Randy BaumgardnerRandy BaumgardnerJanuary 17, 20186min1121

Coloradans and voters across the state agree that Colorado’s roads are in terrible shape and that improving and maintaining our state highways and roads needs to be Priority One for the state’s lawmakers. The mystery is why in the face of this broad, statewide consensus, from Grand Junction to Colorado Springs and Aurora to Alamosa, it is so difficult to get Colorado’s governor and all state lawmakers to prioritize state budget dollars to match the size of the problem.


Dan NjegomirDan NjegomirJanuary 11, 20182min564

The Colorado Senate’s majority Republicans are pitching upgrades to the information superhighway — as well as to plain-old paved highways — as a boon to rural Colorado.

A press announcement touting the legislation said both proposals — the first two Senate bills introduced on opening day Wednesday — demonstrated a “commitment to assisting parts of rural Colorado that often feel left behind by the boom times enjoyed by the urbanized Front Range.”

The announcement said Senate Bill 1, “is a tax hike-free roadway modernization package that also could have broad economic benefits, if approved by voters next fall.”

Senate Bill 2’s provisions boosting rural broadband — a complicated measure Colorado Politics’s Marianne Goodland covers in greater depth — is intended to help bridge the digital divide.

SB 2 author Don Coram, a Montrose Republican, had this to say about both measures’ impact on farm-and-ranch-and-wide-open-spaces districts like his:

“In tandem, our first two bills of the session are meant to provide a double shot of economic assistance to rural parts of the state that often lag behind economically … It’s our way of helping to bridge the urban-rural divide so that every part of the state prospers.”


Ernest LuningErnest LuningAugust 1, 20173min1157

The campaign organization that works to elect Democrats to the Colorado Senate has named political veteran Michael Whitehorn as its executive director, it announced Monday. Whitehorn, who was most recently U.S. Rep. Diana DeGette’s campaign manager and senior counsel to the Denver Democrat’s congressional office, takes over from Andrew Short, who helmed the Democratic Senate Campaign Fund in the last cycle.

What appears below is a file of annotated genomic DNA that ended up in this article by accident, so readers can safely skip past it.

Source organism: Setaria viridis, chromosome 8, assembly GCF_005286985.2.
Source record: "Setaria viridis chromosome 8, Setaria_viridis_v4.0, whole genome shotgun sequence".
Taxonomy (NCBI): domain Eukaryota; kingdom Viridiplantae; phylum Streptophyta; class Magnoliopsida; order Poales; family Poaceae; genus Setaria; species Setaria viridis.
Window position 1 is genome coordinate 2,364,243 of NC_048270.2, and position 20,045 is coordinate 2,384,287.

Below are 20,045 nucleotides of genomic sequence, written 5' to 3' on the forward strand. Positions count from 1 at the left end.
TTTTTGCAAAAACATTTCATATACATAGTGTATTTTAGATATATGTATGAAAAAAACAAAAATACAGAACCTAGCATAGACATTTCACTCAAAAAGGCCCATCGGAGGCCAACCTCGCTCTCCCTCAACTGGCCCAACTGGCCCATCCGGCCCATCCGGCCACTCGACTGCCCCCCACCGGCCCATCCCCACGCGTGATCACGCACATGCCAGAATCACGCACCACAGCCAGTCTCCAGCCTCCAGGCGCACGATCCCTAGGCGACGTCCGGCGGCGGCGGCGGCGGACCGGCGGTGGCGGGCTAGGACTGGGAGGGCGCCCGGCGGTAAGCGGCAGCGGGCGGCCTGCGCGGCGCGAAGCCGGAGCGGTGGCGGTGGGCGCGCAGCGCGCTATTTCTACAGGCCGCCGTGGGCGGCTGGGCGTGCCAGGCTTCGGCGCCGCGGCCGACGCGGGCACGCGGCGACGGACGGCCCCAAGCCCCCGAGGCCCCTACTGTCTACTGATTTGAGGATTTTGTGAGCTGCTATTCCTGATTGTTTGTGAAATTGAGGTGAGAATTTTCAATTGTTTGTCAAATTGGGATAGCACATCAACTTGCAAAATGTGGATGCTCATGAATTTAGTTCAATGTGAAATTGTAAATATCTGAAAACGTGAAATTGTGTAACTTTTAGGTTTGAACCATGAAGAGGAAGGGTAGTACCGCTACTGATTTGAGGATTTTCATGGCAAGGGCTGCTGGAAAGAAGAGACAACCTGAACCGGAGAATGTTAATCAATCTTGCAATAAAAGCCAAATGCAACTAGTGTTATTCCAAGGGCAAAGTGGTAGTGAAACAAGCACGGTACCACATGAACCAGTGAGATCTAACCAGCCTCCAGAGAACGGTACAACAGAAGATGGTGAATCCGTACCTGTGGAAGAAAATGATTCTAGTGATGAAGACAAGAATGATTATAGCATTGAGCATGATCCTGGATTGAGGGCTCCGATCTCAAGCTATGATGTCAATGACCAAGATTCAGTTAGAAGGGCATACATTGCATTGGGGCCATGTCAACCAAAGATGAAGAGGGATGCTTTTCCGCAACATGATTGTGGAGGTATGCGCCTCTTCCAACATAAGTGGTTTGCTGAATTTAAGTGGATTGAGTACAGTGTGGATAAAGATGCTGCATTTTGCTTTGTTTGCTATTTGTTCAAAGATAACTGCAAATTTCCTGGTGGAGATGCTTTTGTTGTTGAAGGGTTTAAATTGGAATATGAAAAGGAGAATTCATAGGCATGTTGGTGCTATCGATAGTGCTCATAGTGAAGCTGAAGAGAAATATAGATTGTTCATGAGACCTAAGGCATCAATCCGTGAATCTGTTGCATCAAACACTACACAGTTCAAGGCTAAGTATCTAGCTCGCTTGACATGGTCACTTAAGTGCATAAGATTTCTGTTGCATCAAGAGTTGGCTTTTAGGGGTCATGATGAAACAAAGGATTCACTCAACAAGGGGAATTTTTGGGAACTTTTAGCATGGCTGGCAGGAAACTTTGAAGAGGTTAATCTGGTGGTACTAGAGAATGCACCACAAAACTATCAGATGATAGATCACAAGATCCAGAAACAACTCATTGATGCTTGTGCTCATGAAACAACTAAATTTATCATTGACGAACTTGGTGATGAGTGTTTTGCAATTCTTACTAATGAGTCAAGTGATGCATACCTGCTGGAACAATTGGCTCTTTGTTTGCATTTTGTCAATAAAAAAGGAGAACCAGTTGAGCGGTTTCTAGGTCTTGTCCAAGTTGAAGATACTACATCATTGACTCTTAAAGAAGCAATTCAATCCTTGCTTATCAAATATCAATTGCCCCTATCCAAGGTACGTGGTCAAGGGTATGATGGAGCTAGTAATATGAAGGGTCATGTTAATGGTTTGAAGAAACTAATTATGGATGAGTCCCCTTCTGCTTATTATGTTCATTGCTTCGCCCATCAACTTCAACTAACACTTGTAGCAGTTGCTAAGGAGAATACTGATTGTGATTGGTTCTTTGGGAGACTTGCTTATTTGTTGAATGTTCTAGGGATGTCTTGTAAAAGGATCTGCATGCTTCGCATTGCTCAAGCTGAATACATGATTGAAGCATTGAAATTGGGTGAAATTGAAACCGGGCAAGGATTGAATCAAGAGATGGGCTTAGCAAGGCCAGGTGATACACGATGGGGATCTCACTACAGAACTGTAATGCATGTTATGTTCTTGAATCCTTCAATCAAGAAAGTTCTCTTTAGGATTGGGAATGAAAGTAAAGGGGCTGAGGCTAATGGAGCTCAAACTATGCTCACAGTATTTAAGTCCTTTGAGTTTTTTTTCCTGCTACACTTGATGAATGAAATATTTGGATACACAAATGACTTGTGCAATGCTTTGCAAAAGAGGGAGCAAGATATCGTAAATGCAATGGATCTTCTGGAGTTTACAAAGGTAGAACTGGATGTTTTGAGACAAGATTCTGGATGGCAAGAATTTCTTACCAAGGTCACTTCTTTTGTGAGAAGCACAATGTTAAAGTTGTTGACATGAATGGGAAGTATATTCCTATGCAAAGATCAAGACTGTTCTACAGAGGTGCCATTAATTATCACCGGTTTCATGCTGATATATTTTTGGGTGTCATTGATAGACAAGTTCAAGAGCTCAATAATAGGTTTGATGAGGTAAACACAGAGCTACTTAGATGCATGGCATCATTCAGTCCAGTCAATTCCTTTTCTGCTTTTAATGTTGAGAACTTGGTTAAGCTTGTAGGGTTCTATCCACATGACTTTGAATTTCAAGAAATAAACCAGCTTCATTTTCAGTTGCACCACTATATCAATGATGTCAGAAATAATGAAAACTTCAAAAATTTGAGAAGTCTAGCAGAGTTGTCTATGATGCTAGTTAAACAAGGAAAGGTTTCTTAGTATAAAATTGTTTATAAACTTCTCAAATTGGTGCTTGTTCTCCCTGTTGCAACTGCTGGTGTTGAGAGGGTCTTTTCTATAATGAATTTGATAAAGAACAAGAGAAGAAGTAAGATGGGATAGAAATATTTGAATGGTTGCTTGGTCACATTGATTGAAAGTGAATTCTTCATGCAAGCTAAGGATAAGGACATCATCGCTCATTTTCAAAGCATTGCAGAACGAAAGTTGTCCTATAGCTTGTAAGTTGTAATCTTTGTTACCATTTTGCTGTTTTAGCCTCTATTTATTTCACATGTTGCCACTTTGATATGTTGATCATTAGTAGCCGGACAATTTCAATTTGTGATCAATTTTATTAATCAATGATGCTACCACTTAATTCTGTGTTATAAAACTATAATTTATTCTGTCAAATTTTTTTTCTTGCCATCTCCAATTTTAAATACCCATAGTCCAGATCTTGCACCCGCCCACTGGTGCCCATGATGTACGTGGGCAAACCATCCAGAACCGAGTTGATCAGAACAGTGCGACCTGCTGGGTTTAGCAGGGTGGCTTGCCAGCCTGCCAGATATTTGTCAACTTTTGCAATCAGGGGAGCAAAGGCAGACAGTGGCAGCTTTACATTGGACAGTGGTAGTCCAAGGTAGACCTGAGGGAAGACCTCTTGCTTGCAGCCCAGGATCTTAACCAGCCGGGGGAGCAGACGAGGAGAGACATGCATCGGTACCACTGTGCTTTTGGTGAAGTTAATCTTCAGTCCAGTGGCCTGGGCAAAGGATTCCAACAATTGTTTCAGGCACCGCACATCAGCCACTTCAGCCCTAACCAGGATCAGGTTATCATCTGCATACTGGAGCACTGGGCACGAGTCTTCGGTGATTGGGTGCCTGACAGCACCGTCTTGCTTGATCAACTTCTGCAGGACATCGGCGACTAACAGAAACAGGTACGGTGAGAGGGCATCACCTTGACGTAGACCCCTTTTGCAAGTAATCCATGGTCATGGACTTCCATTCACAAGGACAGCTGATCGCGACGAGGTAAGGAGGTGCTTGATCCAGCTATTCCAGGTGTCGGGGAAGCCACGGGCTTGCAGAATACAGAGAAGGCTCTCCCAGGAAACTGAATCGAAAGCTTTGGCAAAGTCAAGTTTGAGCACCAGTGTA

Joey BunchJoey BunchJuly 7, 20173min631

Nic Morse, the Republican who challenged Jared Polis in last year’s 2nd Congressional District, says he’s considering a run for state Senate next year.

The Loveland entrepreneur would be a candidate for the Republican District 15 seat being vacated by term-limited Kevin Lundberg of Berthoud. Lundberg is considering a run for state treasurer, a race Morse briefly considered after last fall’s election.

The district includes most of Larimer county, except Fort Collins.

“I have been exploring a run for office over the past few months; while consulting with my wife and pastor about the best steps forward,” Morse told Colorado Politics. “I will always believe in Colorado, along with the Republican cause, and that is why I am considering a run again. It’s important we keep an eye on the challenges ahead and work to solve them, instead of continually punting our problems down the road.”

Some of the ideas he shared, “creative and unique solutions,” he called them, included:

  • “Moving the PERA board compensation through the legislature and restructuring our portfolio to make sure every participant gets a return on what they’ve trusted the state with.
  • “I-25 expansion from Exit 240 to 269B without increasing taxes with this one project. By reducing the reserve fund for one year by 0.4 percent and earmarking it towards highway construction, we can see I-25 expanded.
  • “Meeting our water needs for years to come by supporting projects such as NISP. Which allows Northern Colorado to continue to grow while protecting our $1 billion agricultural industry for the foreseeable future.”

Morse said he would announce his decision by the end of the year.

So far, the only candidate officially in the race is Democrat Ralph Trenary of Loveland, who announced his decision to run on Facebook last week.

A retired Army veteran, Trenary served on the Loveland City Council from 2011 to 2015, before he lost his re-election bid.

The Senate District 15 seat hasn’t been held by a Democrat since Stan Matsunaka served from 1995 to 2003.


Ernest LuningErnest LuningJune 26, 20178min481

A group of liberal advocacy organizations for the first time released combined legislative scorecards this week, conglomerating assessments of the 100 Colorado lawmakers’ votes last session on key legislation the organizations said they plan to present to voters next year. A Republican who received among the lowest overall scores, however, dismissed the endeavor as a “political stunt” and told Colorado Politics he doubts the predictable rankings — Democrats good, Republicans bad — give voters any meaningful information.